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Yes, I have used this feature before and it worked. But I never tried it in combination with ms office. (I mostly printed code, not documents). - As to other ideas: Just a few silly ones which I did not bother mentioning before. E.g. you are not trying to print a document with only one page in it? Or a selection of a document from page 1 to page 1. That would print one small page and 3 empty pages. –  Hennes Jul 23 '12 at 12:03
    
I'm trying to print 4 copies of a single-page document, but your comment did get me to step back and rethink this. I thought perhaps the Collate option was messing it up, but unfortunately switching to Uncollated didn't fix it either. –  rob Jul 23 '12 at 23:56
    
4 copies of a single page document will (and should) indeed print four pages, all one quarter filled. If you want one page with four times a quarter sized single page content you will have to alter the document by cut and pasting the first page 3 times. (Add a Control-L or other end of page if needed). –  Hennes Jul 24 '12 at 0:01
    
Okay, so the gotcha seems to be that each copy of the document is treated as a separate document, and under no circumstances will Word print multiple documents on the same page. I must have been thinking of Publisher or something instead. Since it doesn't make any difference whether I use Word's print dialog vs. the printer driver dialog, I can't accept your current answer; but if you post another answer with the explanation that Word can only print multiple pages per sheet for an individual copy of a multi-page document, I'll upvote that and mark it as the accepted answer. –  rob Jul 25 '12 at 20:30

So I found a way it can work. I tried all the suggestions here, with a HP 2100 CL6 driver, Word 2007 and Windows XP. I tried setting the page range to "1,1,1,1" and left the other Word options the same. I went to the Properties button next to the printer selection dropdown, and under Finishing chose 4 pages per sheet. Then pressed OK and OK and it came out right.

Let me know if that worked. I don't know if it will work on Windows 7.

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I might be missing something, but isn't this the same as Roger in BC's answer? superuser.com/a/490071/6091 –  rob Apr 5 '13 at 7:33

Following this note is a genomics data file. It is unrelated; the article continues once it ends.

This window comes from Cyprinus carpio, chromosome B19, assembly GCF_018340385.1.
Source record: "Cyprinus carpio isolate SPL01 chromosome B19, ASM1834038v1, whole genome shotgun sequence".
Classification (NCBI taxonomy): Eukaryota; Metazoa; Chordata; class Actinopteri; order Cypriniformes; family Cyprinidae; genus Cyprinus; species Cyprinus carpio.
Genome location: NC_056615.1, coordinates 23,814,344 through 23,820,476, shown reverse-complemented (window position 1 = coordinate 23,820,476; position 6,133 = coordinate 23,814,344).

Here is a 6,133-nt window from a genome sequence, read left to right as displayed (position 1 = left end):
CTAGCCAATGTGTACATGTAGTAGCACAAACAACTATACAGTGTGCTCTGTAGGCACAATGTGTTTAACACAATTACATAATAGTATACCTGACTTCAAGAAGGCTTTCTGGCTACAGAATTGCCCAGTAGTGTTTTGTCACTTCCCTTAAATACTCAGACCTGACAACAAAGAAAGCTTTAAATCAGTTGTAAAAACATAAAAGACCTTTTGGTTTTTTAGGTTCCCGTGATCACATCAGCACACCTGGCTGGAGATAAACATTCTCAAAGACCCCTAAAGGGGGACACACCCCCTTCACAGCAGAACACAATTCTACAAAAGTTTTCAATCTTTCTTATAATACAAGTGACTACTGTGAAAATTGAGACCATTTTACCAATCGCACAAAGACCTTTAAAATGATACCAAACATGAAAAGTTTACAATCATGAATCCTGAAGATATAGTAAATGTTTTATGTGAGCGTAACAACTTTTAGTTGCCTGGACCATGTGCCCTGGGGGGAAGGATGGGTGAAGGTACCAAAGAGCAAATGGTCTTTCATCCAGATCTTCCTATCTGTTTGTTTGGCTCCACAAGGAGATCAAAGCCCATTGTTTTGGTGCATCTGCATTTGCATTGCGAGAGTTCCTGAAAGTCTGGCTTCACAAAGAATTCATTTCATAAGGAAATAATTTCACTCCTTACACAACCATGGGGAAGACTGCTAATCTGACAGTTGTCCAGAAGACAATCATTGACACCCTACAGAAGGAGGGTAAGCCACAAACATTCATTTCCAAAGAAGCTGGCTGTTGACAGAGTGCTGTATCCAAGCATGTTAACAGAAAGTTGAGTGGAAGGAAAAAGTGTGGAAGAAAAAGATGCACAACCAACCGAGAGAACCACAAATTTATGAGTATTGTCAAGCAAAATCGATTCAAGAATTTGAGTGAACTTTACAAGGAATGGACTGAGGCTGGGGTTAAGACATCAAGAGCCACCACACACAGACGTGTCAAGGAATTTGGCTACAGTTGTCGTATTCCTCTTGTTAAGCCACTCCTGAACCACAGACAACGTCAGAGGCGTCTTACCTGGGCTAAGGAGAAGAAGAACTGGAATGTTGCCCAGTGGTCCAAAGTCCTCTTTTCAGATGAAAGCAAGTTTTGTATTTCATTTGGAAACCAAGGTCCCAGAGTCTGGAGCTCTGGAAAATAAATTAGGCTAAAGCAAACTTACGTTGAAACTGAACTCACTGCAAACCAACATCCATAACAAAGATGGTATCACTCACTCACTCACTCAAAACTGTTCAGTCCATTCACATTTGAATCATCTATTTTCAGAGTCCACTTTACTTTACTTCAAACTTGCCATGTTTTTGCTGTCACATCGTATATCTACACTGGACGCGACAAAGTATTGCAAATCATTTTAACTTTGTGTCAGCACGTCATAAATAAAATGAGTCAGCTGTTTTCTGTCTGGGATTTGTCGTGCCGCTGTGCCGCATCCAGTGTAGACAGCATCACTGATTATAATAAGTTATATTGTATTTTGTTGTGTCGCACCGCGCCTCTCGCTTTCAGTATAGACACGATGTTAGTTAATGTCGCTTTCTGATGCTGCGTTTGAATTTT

This is very basic but gets round the problem quickly and easily - I copy the page 4 times so the document contains 4 pages and then it works.

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In Microsoft Word 2010/2013 use the following printing properties to pring 4 of the same A4 pages on a single A4 sheet:

1) Custom print dialog, type in: 1,1,1,1 2) Size must be A4 3) 1 page per sheet

This worked for me. When I selected 4 pages per sheet, I ended up with the same result as many people, with 4 pages in the top-left corner of the page, i.e. 1/4 of the A4 page contains the 4 pages.

It should work for everyone :)

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This is unclear. (It might help if you researched how to format text in Super User.) What "Custom print dialog"? What fields? Do you believe that your answer works only for A4 paper? Because, if that's true, that severely limits its value. And "1 page per sheet"? Really? Aside from that, this looks quite a bit like the accepted answer, from two years ago. And don't say, "It should work for everyone"; the OP already thought he was doing something that "should work". –  G-Man Oct 31 at 20:20

convert the word file to pdf file by going on the file tab and then going on the export, then change file to pdf, once finish go on google and type in pdf to jpeg online converter, convert file converted file should be in downloads or wherever you put it then right click on converted file, then go to print it should come up with a list of different types of prints you want, go to the 4 in 1 printout and underneath your picture or file u want printed out click the desired amount of copies, then uaa-laaa :)

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This is not very clear. –  David Dec 9 '13 at 19:21
    
@MichaelFFF did you actually try this? I've tried it in the past and it didn't work. It's also a lot of extra steps, which I'm trying to avoid. –  rob Jan 11 at 18:39